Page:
Research: Lack of Training Hinders Public-Safety Drone Operations
Tuesday, November 05, 2019 | Comments

The lack of standardized training and certification is the top issue hampering public-safety drone operations, according to DRONERESPONDERS. The finding is from a double-validated research initiative based on survey data, as well as live focus group feedback conducted during last week’s U.S. Public Safety UAS Summit in Las Vegas.

The report “Commercial Vendors and the Public Safety UAS Sector” highlights the top five most important issues affecting the public-safety drone sector as airspace authorizations and certifications of authorization (COAs); beyond visual line of sight (BVLOS) operations; training; standards, procedures and certifications; and program budgeting. The findings were based on the survey conducted between Aug. 25 and Sept. 16.

The focus group additionally validated the research findings. These results pointed to the lack of unmanned aerial systems (UAS) training and certification standards as being the most pressing issue facing first responders operating drones. Rounding out the top five were tactical BVLOS waivers, public outreach and education of drone operations, budgeting and grant funding, and data management.

Charles Werner, director of DRONERESPONDERS, said that without formalized standards, the UAS training and certification landscape is like a “patchwork quilt of home-grown training solutions” that threatens the ability of public-safety agencies to build consistent operating practices between jurisdictions.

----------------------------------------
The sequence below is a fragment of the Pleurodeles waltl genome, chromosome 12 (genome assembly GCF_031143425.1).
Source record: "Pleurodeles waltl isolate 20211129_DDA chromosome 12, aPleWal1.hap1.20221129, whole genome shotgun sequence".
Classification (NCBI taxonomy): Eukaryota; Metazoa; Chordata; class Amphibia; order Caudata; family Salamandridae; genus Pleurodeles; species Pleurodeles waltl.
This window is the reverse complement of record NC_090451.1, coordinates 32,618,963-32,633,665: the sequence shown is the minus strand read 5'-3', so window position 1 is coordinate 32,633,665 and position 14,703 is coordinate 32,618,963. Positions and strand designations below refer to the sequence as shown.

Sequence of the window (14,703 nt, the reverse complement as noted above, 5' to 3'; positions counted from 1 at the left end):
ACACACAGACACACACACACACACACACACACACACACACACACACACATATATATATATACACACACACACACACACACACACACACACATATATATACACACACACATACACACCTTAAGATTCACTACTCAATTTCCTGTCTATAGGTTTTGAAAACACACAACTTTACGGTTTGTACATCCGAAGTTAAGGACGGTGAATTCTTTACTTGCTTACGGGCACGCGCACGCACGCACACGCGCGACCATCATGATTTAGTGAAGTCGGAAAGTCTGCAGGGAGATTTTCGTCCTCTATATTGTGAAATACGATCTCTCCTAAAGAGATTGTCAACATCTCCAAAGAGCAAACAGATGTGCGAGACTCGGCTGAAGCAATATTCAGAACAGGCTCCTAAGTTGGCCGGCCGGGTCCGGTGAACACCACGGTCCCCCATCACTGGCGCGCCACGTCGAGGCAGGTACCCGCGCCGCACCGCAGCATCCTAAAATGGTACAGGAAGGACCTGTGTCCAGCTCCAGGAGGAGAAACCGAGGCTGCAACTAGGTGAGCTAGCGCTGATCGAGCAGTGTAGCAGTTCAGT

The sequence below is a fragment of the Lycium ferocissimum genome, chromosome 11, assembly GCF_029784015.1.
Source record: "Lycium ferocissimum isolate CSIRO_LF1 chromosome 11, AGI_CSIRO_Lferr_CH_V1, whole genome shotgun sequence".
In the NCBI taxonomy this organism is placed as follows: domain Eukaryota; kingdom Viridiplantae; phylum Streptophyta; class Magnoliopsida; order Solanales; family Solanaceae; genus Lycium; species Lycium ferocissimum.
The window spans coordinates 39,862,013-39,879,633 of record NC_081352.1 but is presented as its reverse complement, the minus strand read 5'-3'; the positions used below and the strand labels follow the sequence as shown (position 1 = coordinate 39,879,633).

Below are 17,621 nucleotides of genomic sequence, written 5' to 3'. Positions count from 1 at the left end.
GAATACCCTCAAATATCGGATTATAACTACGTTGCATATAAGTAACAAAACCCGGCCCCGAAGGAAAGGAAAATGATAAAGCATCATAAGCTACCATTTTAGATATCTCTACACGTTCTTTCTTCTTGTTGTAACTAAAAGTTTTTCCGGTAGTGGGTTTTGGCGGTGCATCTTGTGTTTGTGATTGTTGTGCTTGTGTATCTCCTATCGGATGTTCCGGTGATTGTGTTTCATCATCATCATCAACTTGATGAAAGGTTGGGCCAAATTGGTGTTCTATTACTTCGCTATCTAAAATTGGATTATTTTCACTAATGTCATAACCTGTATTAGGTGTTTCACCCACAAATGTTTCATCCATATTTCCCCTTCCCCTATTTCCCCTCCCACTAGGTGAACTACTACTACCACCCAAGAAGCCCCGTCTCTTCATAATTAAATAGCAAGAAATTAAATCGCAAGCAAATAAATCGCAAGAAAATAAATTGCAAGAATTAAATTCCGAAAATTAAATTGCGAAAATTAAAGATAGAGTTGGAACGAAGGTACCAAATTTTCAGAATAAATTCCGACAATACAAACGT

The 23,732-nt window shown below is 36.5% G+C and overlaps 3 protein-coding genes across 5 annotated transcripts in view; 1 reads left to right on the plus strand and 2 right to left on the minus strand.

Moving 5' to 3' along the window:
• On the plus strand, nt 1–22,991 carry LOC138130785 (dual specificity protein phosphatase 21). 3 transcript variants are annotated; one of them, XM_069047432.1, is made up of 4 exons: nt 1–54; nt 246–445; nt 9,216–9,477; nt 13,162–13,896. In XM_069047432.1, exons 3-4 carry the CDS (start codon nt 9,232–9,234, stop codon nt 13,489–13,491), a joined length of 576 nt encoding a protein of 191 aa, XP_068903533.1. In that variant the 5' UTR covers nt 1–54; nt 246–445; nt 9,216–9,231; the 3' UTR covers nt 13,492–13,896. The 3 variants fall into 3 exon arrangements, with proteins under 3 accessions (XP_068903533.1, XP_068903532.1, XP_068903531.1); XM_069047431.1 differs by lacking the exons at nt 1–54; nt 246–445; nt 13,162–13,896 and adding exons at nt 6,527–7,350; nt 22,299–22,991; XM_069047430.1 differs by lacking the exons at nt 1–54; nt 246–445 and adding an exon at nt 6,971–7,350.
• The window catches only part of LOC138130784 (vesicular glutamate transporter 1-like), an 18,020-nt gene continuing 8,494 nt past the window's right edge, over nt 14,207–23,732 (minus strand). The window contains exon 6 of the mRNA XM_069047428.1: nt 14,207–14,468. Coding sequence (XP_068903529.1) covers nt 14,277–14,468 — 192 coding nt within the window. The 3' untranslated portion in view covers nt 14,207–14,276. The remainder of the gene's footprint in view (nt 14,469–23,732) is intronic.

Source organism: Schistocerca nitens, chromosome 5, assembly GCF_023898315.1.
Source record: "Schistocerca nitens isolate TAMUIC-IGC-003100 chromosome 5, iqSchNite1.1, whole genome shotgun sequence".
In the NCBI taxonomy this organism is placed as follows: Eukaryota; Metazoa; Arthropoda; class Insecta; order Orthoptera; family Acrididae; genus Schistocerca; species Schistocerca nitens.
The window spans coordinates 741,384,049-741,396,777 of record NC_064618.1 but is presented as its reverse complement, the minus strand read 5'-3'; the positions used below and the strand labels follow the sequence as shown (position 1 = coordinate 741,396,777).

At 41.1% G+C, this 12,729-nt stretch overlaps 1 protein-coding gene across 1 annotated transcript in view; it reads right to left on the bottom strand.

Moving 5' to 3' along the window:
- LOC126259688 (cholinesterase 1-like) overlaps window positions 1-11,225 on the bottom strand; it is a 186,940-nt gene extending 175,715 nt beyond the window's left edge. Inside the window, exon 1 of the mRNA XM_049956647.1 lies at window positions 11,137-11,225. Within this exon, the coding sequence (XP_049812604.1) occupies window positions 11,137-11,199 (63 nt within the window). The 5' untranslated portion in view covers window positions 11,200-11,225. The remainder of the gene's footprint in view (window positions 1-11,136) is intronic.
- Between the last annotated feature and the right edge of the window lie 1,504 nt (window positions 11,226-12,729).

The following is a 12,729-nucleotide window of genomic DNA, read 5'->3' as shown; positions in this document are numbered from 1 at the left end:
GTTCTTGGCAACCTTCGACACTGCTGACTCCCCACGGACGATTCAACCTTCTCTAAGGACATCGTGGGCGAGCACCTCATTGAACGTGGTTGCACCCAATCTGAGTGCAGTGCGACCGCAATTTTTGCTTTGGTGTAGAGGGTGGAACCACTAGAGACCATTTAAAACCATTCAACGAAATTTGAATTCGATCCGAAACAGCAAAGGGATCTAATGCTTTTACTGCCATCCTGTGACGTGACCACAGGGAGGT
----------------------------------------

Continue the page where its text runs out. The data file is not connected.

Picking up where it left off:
Other key findings from the report include that long flight time, visual zoom and thermal/infrared capabilities are the top three desired features by public-safety UAS operators. Search and rescue (SAR); situational awareness/live streaming; and intelligence, surveillance and reconnaissance (ISR) are the top three UAS missions ranked in order of importance to first responders operating drones. The sweet spot for manufacturers to price a small UAS with combined visual and thermal/infrared remote sensing capabilities is between $2,000 and $5,000. The full report is here.

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